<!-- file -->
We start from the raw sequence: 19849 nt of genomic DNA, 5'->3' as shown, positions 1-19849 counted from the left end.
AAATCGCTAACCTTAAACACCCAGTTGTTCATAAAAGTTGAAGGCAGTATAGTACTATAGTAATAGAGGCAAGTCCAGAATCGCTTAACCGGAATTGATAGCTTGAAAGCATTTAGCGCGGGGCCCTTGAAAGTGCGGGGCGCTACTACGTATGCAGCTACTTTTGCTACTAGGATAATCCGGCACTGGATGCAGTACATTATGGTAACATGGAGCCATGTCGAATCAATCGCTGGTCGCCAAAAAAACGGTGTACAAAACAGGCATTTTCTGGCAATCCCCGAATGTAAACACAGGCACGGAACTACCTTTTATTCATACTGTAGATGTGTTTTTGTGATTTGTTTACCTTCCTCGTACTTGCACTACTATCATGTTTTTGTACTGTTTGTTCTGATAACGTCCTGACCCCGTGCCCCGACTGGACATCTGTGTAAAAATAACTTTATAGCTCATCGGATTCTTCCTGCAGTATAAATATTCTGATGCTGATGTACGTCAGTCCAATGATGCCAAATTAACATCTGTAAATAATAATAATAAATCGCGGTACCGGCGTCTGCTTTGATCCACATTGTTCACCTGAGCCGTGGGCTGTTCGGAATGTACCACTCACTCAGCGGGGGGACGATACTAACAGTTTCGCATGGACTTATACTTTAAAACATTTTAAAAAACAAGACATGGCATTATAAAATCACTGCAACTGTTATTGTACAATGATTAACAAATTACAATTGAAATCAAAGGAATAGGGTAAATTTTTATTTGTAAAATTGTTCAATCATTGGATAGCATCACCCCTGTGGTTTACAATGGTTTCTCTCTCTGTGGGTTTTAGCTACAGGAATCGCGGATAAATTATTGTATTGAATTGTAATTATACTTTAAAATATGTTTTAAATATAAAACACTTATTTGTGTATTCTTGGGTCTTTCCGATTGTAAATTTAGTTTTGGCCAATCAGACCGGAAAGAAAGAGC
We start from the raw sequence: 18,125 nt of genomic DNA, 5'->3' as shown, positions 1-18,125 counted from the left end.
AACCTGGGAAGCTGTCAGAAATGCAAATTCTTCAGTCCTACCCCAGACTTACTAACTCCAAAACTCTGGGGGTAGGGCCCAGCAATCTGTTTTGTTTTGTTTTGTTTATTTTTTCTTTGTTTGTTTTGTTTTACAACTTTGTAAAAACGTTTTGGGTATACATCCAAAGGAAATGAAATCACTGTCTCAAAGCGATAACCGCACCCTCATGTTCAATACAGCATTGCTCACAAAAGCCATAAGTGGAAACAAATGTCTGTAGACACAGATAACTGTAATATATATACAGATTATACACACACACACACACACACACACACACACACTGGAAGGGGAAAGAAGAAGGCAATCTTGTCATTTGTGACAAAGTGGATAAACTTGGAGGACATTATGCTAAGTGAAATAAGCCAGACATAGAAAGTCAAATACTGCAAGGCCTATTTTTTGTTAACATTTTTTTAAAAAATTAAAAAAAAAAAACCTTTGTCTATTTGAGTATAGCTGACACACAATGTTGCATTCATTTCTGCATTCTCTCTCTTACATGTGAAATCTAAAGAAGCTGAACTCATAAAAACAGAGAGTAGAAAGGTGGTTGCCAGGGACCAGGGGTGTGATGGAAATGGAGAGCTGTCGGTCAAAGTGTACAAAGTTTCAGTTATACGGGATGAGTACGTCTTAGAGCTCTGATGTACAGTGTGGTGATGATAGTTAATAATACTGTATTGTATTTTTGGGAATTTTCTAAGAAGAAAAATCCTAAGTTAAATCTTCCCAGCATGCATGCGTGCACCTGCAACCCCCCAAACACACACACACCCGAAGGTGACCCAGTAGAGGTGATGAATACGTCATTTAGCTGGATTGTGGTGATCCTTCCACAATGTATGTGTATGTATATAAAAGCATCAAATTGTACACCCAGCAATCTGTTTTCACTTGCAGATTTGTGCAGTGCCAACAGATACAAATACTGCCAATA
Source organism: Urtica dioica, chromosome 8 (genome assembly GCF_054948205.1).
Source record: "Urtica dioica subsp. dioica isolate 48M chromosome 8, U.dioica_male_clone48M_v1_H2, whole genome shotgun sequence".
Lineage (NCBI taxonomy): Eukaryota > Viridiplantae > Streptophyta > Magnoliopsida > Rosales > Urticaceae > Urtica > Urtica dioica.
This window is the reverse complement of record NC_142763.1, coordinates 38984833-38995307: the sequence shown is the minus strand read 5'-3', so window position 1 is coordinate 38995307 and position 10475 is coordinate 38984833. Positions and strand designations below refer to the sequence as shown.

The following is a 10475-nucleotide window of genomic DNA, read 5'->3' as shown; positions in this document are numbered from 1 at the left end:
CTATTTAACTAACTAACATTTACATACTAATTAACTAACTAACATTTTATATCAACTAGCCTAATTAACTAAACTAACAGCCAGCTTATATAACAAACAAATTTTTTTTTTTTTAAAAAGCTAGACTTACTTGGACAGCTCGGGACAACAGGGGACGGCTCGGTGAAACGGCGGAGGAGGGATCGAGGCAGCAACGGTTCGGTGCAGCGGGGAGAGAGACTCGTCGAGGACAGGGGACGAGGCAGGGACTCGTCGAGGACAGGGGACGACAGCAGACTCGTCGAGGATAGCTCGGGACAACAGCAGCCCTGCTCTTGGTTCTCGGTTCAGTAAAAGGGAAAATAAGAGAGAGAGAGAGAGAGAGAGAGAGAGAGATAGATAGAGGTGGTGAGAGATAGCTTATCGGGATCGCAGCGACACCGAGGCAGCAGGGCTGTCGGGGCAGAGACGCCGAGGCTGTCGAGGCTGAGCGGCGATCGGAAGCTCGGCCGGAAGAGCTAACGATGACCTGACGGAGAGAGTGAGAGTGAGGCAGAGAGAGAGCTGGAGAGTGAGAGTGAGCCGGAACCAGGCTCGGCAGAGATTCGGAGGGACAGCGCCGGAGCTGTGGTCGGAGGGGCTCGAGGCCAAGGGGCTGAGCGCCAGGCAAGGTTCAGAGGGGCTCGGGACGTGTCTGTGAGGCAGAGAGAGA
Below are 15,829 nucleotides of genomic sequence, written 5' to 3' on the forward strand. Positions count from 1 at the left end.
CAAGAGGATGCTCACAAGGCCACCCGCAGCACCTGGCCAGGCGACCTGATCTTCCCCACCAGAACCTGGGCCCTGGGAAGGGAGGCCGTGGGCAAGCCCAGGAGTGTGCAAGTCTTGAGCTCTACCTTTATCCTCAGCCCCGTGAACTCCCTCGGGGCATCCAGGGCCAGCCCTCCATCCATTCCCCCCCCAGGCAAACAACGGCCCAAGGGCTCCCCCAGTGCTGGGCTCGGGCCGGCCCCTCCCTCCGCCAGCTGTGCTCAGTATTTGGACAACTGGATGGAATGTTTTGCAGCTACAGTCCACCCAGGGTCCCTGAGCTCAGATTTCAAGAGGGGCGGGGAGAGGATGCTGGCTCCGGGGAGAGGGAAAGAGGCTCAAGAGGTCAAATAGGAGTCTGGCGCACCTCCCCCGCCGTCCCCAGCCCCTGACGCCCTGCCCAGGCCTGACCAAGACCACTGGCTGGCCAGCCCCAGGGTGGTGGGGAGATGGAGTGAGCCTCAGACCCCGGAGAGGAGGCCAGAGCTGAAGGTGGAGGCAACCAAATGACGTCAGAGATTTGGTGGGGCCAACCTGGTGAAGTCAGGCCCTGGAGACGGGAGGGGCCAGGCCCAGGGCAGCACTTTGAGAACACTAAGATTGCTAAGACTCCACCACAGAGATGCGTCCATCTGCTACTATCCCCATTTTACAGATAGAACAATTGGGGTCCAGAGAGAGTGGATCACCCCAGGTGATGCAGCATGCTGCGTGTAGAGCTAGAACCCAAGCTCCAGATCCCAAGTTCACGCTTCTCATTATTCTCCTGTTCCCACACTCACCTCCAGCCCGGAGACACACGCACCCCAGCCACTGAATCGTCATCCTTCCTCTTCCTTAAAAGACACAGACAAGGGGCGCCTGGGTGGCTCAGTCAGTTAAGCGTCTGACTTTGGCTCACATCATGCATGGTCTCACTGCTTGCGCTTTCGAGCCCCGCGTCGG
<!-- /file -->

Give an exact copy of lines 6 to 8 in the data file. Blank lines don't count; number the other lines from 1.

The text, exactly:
Source record: "Urtica dioica subsp. dioica isolate 48M chromosome 8, U.dioica_male_clone48M_v1_H2, whole genome shotgun sequence".
Lineage (NCBI taxonomy): Eukaryota > Viridiplantae > Streptophyta > Magnoliopsida > Rosales > Urticaceae > Urtica > Urtica dioica.
This window is the reverse complement of record NC_142763.1, coordinates 38984833-38995307: the sequence shown is the minus strand read 5'-3', so window position 1 is coordinate 38995307 and position 10475 is coordinate 38984833. Positions and strand designations below refer to the sequence as shown.